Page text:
The route of the flight was from Lakehurst NAS to the LZ 127 home base at Friedrichshafen. Germany. After refueling, it continued across Europe, Russia and Siberia, non-stop to Tokyo, Japan, where it moored and refueled at the Kasumigaura Naval Air Station. This leg crossed 7,297 miles (11,743 kilometers) in 101 hours, 49 minutes. After five days in Japan, Graf Zeppelin headed east across the Pacific Ocean to Mines Field, Los Angeles, California. This was the first ever non-stop flight across the Pacific Ocean. The distance was 5,986 miles (9,634 kilometers) and took 79 hours, 54 minutes. The transcontinental flight from Los Angeles back to the starting point at Lakehurst NAS, 2,996 miles (4,822 kilometers), took 51 hours, 13 minutes.

The total elapsed time for the circumnavigation was 21 days, 5 hours, 31 minutes. The route covered 20,651 miles (33,234 kilometers). The actual flight time was 12 days, 12 hours, 13 minutes, an average of 68.786 miles per hour (110.7 kilometers per hour).

Airship Graf Zeppelin, LZ 127. (Alexander Cohrs)

Graf Zeppelin made 590 flights and carried more than 13,000 passengers. It is estimated that it flew more than 1,000,000 miles. After the Hindenburg accident, it was decided to replace the hydrogen buoyancy gas with non-flammable helium. However, the United States government refused to allow the gas to be exported to Germany. With no other source for helium, in June 1938, Graf Zeppelin was deflated and placed in storage.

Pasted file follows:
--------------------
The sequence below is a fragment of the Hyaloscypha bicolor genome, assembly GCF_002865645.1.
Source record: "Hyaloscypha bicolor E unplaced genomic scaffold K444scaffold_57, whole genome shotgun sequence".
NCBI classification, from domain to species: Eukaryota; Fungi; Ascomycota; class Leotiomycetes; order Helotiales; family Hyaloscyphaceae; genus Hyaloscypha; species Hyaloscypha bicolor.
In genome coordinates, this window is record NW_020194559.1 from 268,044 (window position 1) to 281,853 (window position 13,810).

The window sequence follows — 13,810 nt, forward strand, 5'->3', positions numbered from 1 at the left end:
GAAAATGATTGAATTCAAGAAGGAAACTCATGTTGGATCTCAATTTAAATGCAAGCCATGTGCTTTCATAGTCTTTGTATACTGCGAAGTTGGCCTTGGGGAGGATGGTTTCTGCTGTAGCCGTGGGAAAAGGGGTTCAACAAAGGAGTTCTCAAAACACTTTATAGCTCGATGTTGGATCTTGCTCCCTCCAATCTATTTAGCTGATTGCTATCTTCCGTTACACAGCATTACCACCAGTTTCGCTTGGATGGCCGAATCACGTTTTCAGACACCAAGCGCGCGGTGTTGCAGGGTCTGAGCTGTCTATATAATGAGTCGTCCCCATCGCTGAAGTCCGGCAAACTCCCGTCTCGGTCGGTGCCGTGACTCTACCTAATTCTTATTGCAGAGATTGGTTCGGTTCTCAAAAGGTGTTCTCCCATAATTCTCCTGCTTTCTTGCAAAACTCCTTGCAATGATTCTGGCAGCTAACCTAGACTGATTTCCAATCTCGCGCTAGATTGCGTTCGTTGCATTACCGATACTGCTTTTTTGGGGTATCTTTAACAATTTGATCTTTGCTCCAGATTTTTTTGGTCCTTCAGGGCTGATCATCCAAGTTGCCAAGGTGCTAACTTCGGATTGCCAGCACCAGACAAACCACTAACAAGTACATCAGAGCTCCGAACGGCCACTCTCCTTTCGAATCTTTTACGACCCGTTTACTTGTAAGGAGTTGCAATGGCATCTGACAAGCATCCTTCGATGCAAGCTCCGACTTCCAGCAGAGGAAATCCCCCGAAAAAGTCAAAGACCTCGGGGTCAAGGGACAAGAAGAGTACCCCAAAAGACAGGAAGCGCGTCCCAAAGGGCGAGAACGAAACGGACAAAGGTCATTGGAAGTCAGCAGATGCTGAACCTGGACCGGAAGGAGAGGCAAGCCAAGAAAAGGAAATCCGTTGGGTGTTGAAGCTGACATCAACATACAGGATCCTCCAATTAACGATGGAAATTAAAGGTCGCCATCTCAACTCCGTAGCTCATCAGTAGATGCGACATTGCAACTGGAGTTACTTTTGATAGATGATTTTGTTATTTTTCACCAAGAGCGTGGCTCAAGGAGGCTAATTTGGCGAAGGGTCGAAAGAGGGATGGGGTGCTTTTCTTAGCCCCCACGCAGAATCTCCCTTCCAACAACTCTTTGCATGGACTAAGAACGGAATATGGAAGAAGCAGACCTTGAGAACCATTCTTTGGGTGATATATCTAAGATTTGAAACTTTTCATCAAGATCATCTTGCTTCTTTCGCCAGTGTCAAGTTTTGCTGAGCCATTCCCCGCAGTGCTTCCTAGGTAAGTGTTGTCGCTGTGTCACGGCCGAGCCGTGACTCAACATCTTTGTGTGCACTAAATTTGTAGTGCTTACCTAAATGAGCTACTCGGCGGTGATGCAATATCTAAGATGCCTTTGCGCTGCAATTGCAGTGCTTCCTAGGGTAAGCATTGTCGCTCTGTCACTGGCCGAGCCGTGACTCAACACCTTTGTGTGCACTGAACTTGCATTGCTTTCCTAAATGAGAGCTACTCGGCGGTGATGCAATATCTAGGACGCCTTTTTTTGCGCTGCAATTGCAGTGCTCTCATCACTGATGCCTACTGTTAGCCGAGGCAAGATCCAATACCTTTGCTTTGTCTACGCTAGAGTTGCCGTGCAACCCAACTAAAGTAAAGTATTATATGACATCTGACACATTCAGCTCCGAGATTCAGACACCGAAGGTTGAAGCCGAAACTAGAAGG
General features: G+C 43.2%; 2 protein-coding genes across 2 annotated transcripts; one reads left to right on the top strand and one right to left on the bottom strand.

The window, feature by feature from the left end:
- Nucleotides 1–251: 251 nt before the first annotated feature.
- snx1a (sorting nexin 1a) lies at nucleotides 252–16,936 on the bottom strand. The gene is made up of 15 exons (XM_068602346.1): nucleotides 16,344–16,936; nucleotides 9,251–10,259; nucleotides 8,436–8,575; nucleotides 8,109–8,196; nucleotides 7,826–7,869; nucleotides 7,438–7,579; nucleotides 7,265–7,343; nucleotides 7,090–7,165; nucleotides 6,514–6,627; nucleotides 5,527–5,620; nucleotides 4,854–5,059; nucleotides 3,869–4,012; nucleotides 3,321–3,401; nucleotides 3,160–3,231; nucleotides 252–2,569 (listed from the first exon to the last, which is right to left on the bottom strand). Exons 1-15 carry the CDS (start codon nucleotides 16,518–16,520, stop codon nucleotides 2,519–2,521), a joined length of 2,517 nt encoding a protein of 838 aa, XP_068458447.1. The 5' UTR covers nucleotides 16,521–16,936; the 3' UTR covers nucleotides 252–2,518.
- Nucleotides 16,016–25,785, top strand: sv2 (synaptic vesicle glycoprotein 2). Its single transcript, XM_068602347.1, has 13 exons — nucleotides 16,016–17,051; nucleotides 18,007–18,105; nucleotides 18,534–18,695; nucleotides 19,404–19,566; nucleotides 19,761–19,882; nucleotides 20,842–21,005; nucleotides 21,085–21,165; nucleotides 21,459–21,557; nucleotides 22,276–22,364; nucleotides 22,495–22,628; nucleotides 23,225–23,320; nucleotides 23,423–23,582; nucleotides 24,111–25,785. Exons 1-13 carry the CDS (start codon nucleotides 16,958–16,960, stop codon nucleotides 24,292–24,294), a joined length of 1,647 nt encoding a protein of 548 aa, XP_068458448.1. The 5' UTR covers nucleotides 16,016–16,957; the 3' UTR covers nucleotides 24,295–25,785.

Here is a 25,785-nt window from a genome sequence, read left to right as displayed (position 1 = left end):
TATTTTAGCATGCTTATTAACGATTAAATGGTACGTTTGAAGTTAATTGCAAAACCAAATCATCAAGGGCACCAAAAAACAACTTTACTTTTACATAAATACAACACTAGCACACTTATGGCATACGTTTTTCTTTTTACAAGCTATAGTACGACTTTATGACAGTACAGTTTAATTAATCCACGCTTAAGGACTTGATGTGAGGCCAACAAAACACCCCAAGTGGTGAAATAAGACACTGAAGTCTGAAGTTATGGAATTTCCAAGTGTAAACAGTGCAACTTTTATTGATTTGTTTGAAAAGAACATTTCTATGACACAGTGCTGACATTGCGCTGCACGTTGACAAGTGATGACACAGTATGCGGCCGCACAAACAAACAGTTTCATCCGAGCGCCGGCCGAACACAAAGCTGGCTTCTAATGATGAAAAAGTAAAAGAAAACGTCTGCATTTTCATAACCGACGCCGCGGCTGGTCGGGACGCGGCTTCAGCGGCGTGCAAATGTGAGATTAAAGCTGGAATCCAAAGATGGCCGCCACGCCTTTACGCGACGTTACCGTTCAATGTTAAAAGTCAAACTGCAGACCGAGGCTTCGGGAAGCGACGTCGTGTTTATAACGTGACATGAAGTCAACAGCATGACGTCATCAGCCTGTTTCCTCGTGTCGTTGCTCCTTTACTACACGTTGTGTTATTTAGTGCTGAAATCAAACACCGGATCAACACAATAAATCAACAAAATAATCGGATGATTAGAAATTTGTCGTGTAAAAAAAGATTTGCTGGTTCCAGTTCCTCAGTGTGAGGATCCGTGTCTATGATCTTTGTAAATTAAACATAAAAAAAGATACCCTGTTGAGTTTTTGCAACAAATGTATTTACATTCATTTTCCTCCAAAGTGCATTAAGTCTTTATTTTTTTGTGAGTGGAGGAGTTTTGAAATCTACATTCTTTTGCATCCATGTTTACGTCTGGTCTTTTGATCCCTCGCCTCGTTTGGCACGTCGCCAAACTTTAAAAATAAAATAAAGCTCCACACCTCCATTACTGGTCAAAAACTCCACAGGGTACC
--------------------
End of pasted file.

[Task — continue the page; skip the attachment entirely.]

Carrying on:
© 2020, Bryan R. Swopes

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5 August 1908

Zeppelin LZ 4 over the Bodensee. (Archiv der Luftschiffbau Zeppelin GmbH)

5 August 1908: While on a 24-hour demonstration flight from its base at Lake Constance, down the Rhine to Strasbourg and return, the airship Zeppelin LZ 4 stopped for emergency repairs to one of its engines.

While moored at Flugfeld Stuttgart-Echterdingen, the airship was caught by a storm which tore it away from its mooring. It crashed and caught fire. LZ 4 was completely destroyed.

Airship LZ4 after destruction at Flugfeld Stuttgart-Echterdingen, 5 August 1908.

© 2015, Bryan R. Swopes

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31 July 1901

(Bröckelmann (Hrsg): Wir Luftschiffer, Ullstein, 1909)